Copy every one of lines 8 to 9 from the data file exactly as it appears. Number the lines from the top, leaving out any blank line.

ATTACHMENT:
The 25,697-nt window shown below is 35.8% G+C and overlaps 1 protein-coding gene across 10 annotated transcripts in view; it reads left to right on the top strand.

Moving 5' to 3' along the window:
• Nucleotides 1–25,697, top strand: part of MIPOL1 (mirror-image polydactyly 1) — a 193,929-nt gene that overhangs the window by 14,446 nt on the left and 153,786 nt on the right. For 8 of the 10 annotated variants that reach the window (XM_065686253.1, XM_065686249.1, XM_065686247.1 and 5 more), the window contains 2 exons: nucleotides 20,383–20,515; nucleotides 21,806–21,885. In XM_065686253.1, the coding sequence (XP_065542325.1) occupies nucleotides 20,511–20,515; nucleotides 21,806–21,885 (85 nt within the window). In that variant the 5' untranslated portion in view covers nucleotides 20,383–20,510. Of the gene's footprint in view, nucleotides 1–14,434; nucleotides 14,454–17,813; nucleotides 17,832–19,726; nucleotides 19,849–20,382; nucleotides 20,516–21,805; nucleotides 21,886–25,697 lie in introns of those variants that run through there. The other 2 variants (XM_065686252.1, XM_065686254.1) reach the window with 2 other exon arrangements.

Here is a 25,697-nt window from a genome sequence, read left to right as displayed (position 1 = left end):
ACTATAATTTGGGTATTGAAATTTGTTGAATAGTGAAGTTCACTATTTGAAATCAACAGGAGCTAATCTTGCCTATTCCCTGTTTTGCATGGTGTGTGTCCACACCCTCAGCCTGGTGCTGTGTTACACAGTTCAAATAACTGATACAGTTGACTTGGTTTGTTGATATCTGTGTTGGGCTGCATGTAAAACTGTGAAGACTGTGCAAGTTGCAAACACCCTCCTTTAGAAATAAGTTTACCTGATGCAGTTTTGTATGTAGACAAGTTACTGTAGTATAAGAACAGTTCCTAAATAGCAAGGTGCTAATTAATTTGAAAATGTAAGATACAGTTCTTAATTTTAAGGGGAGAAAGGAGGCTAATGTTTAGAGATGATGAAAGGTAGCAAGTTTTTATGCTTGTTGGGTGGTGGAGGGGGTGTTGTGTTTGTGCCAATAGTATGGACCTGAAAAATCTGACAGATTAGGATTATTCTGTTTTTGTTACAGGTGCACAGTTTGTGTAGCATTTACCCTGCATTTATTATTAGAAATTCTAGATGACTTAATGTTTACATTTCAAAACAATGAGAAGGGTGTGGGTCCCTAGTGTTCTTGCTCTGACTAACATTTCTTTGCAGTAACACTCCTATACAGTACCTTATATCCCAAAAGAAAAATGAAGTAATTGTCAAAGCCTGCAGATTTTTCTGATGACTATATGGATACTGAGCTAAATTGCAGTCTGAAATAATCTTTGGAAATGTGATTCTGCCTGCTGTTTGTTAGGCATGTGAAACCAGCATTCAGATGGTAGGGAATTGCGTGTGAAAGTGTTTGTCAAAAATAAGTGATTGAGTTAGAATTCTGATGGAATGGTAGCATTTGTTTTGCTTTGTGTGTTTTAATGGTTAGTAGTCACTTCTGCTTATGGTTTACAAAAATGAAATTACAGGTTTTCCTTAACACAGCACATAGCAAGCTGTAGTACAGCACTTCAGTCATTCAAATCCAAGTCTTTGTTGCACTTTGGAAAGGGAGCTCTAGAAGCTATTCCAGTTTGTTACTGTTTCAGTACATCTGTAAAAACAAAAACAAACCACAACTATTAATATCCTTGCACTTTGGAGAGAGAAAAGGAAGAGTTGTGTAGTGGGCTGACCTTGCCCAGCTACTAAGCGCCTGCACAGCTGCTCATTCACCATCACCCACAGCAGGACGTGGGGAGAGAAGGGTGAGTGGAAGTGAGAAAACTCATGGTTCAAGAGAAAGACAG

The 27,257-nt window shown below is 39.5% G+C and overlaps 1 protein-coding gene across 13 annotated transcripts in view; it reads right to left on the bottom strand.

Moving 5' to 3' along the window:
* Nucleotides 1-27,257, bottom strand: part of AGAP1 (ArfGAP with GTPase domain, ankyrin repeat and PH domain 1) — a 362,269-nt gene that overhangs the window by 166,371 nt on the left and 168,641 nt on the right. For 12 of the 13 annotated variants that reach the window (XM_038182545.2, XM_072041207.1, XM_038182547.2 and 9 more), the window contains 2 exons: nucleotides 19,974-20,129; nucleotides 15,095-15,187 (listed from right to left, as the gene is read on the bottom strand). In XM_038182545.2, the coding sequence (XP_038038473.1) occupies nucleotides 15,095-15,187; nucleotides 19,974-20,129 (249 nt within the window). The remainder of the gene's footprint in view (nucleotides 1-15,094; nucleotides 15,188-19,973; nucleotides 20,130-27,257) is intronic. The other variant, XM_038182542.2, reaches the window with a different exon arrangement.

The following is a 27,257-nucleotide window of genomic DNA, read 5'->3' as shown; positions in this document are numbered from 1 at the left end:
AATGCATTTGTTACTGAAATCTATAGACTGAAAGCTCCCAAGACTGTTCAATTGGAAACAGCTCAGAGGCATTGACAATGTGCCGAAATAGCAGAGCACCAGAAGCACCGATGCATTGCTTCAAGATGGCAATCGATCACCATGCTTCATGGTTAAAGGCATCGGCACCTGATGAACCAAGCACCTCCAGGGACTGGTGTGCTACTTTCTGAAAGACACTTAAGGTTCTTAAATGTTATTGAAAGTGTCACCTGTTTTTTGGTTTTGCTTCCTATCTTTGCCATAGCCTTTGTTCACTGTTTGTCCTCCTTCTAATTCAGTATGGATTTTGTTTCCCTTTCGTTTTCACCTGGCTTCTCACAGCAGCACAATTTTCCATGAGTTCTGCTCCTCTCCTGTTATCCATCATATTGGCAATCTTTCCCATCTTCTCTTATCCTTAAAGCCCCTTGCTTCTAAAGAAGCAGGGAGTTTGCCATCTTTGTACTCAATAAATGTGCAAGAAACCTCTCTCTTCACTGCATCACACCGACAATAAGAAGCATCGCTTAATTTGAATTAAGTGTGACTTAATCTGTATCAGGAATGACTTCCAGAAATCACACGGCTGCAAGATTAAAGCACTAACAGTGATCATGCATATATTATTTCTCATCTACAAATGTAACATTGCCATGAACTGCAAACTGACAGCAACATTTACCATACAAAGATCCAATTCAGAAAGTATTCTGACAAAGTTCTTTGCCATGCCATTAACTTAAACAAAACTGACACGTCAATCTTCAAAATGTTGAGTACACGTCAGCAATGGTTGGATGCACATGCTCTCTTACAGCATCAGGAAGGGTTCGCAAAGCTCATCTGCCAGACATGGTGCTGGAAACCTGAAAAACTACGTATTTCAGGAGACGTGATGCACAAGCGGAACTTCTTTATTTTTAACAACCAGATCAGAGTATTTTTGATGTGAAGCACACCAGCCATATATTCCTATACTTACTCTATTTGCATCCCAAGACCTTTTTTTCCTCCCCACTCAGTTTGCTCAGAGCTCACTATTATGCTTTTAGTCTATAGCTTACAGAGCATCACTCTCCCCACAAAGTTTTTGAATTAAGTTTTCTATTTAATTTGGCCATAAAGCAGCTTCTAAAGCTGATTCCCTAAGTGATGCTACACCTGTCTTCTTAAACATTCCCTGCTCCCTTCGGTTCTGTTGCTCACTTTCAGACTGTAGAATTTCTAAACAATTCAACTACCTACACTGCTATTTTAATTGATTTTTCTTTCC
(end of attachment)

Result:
* Nucleotides 1-27,257, bottom strand: part of AGAP1 (ArfGAP with GTPase domain, ankyrin repeat and PH domain 1) — a 362,269-nt gene that overhangs the window by 166,371 nt on the left and 168,641 nt on the right. For 12 of the 13 annotated variants that reach the window (XM_038182545.2, XM_072041207.1, XM_038182547.2 and 9 more), the window contains 2 exons: nucleotides 19,974-20,129; nucleotides 15,095-15,187 (listed from right to left, as the gene is read on the bottom strand). In XM_038182545.2, the coding sequence (XP_038038473.1) occupies nucleotides 15,095-15,187; nucleotides 19,974-20,129 (249 nt within the window). The remainder of the gene's footprint in view (nucleotides 1-15,094; nucleotides 15,188-19,973; nucleotides 20,130-27,257) is intronic. The other variant, XM_038182542.2, reaches the window with a different exon arrangement.

The following is a 27,257-nucleotide window of genomic DNA, read 5'->3' as shown; positions in this document are numbered from 1 at the left end: